Review: Red Robin #1

Red Robin 1

I have to admit, I thought this book was going to be awful.  But, I’m a Tim Drake fan.  So, when I realized it was Tim behind the mask, I figured I’d check it out anyway.  I’ll say right up front that I was pleasantly suprised.  But it took a little while for the book to win me over.

The issue starts with Tim Drake traveling Europe looking for some clue that Bruce is still alive.  Right off the bat, I’ve got two problems.  One, Tim is, by his own admission, crossing some lines he wouldn’t ordinarily cross.  And two, I can think of no good reason why Tim would wear the Red Robin costume.

Yost actually does a pretty good job of explaining what has pushed Tim Drake to this point.  The guy has been through a lot.  He’s lost his biological and adoptive parents.  His best friends have died.  And someone else has taken up the role of Robin.  To make matters worse, he is the only one who believes that Bruce may still be alive.  In fact, he’s desperate to believe it.

Given everything Tim has been through in the last few years, I was willing to believe that he would go to these lengths to hold on to the last remnants of the life he knew.  It’s a compelling premise and I look forward to seeing where the story goes.  I hope to see Tim redeemed when Bruce inevitably returns.

The question of the Red Robin identity is a stickier one.  Yost suggests that Tim picked this identity because it was already tarnished by Jason Todd.  Since he knew he was going to cross a few lines, he didn’t want to bring an shame to the identities of Batman or Robin.  But bringing shame to Red Robin is okay.

It’s about as good of an explanation as you’re going to get.  But it still doesn’t hold up to scrutiny.  To the best of my knowlegde, Jason Todd wore the Red Robin costume in a trip through the multiverse.  He ditched the costume as soon as he got back to the proper earth.  I’m not aware of anyone wearing it since.  So, Red Robin doesn’t really have any kind of history – much less a tarnished one.  If anything, it makes more sense for Tim just to create a new identity under which to investigate Bruce’s disappearance.

But, DC wanted to use the Red Robin identity.  So, you just have to accept this explanation or let it ruin the book for you.  I chose to let this one slide.

The art by Ramon Bachs wasn’t particularily to my liking.  Having said that, I think it could grow on me over time.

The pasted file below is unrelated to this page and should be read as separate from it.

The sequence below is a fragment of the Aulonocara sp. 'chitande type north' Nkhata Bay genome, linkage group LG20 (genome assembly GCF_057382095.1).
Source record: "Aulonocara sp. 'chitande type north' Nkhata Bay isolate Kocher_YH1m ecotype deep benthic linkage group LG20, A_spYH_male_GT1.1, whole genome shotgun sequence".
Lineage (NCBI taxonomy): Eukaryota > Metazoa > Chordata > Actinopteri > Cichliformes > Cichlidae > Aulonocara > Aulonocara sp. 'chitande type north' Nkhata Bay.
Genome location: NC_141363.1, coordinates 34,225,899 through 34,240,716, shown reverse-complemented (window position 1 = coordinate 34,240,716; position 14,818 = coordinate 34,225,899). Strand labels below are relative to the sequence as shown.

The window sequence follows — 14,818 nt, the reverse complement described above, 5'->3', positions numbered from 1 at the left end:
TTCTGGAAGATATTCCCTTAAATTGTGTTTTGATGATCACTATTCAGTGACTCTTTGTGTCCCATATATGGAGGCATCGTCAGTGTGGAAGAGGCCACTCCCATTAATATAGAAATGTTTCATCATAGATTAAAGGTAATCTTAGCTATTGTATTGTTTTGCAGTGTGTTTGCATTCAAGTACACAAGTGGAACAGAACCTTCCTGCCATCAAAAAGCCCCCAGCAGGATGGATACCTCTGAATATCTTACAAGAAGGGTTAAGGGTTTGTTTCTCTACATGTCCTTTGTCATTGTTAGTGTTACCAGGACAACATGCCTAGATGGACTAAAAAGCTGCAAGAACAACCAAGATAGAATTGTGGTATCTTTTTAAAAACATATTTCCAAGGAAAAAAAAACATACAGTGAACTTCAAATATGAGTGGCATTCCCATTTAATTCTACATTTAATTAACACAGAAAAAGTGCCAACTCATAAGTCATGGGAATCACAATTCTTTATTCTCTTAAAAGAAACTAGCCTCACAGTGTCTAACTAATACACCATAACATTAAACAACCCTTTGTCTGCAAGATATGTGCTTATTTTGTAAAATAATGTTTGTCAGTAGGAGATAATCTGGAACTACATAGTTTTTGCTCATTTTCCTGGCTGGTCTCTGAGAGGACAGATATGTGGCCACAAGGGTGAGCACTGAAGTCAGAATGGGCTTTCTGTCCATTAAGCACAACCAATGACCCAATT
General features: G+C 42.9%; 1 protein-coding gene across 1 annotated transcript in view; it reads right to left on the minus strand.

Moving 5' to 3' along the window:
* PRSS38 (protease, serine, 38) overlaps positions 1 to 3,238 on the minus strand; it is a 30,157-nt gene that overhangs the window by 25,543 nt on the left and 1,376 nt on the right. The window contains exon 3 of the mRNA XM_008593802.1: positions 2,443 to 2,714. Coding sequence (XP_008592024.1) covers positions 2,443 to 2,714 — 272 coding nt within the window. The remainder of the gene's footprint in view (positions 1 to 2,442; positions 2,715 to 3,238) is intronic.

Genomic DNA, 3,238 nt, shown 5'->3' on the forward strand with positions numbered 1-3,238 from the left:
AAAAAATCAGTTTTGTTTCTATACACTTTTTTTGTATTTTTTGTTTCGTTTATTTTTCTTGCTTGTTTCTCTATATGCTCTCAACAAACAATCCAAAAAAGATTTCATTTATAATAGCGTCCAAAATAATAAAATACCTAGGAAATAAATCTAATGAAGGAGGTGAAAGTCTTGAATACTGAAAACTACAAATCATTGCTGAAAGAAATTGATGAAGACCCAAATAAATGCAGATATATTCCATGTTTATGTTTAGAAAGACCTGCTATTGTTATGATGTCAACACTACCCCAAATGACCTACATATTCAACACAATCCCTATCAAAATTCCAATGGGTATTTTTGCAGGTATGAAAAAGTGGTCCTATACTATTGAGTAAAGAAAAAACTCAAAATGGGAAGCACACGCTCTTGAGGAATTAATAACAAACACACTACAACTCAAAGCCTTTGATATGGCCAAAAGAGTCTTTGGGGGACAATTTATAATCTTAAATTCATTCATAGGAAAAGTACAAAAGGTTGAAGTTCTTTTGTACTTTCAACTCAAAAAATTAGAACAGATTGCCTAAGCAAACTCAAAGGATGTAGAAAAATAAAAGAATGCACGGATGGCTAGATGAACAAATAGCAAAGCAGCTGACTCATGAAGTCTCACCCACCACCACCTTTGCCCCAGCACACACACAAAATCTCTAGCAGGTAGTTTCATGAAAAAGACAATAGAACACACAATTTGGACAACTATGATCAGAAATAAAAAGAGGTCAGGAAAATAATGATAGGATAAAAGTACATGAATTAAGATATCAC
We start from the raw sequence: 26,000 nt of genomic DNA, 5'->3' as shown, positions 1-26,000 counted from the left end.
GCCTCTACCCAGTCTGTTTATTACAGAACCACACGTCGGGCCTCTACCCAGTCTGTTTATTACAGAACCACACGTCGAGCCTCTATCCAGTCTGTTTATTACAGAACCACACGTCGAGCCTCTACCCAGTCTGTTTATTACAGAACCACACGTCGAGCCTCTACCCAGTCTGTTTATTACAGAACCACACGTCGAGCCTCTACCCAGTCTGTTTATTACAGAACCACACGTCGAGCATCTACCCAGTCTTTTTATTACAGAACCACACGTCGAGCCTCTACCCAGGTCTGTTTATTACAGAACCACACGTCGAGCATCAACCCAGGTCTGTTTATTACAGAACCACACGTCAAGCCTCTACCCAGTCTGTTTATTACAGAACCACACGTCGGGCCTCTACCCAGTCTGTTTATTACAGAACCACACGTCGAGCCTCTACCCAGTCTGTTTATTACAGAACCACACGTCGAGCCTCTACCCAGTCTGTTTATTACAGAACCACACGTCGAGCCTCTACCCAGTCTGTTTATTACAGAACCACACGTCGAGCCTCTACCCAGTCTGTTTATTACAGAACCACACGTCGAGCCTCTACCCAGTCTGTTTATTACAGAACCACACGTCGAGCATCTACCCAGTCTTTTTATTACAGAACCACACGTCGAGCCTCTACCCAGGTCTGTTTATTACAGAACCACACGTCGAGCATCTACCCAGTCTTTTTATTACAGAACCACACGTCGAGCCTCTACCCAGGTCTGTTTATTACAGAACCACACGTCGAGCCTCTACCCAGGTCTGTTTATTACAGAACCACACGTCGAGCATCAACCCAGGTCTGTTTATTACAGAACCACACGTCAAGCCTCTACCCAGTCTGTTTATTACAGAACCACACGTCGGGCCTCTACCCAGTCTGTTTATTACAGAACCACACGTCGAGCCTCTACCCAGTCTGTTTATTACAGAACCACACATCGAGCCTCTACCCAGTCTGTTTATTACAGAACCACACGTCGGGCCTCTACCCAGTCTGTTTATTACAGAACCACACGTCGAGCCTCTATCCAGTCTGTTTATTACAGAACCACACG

I am looking forward to seeing where Tim’s quest takes him.  I hope Yost can keep this search fresh for as long as Bruce is off stage.  It seems like a daunting task, but this issue gets things off to a pretty good start.

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14 Responses to Review: Red Robin #1

  1. jb says:

    Well, late in the last Robin run, the villian also known as the General wore the Red Robin costume in attempt to screw with Tim and replace him. Tim got hold of the costume and wore it for a very short spell to cover his head, which was burned. Other than that no one has worn it. So it really does make little sense.

    • dclebeau says:

      I forgot about the General! I’m not sure I even finished reading that story. I kind of lost interest once the book was cancelled.

      Thanks for the correction!

  2. brucecastle says:

    Everyone was raving about this on the GL forum. From your review, it just seems like a heap of exposition.

    So, what’s so good?

    • dclebeau says:

      Well, it’s definitely set-up. But I wouldn’t say it was exposition. I guess I focused my review on the way in which Yost addressed two of my main concerns with Tim’s new status quo. But there’s some action scenes interspersed.

      For me, the best part of it was seeing Tim pushed to the limits. And it felt real. Not like Tim “cracking” and going crazy on Jason Todd in Battle for the Cowl. The emothional moments rang true.

      It was a good, solid comic.

  3. brucecastle says:

    Huh. Ok. I read your review and you explaiend how you liked the handling of certain things, which, to someone who hasn’t read the comic, sounds like exposition.

    Yost is a decent writer, but the best he can be is “good,” and I don’t have the money for that, only great.

    • dclebeau says:

      This was the first book by Yost I ever read. It was, as you say, good but not great. But I have the money for a good Tim Drake book.

  4. brucecastle says:

    You should save your money to read Morrison’s Animal Man instead.

    • dclebeau says:

      Money’s not the issue with Animal Man. It’s more a matter of taking the time to read old comics. It’s something I’ll get around to. But I’m not in any big hurry. It took me a decade to get around to reading Watchmen.

  5. brucecastle says:

    Well as long as you read it before you heard it was going to be a movie.

    And it’s been over 20 years since Animal Man came out.

    Chop Chop.

  6. [...] I still think it makes no sense whatsoever for Tim Drake to start calling himself Red Robin, the first issue was actually pretty damn good.  So, keep it [...]

  7. [...] (Morrison/Quitely) was a huge hit with us and many others, while Batman #687 (Winnick/Benes) and Red Robin #1 (Yost/Bachs) were a little more mixed, here and in other places.  Today saw the beginning of [...]

  8. [...] Gotham City.  Alongside the recent Batman & Robin #1, Detective Comics #854, Batman #687, and Red Robin #1 (and, of course, Dini’s other title, Streets), Sirens is also about the efforts of a [...]

  9. Jacob says:

    Red Robin is tarnished because of Jason Todd

  10. dclebeau says:

    But Jason Todd wore the outfit while he was dimensuion hopping. Few people in this reality would even know he wore it. He threw out the costume as soon as he got back home.

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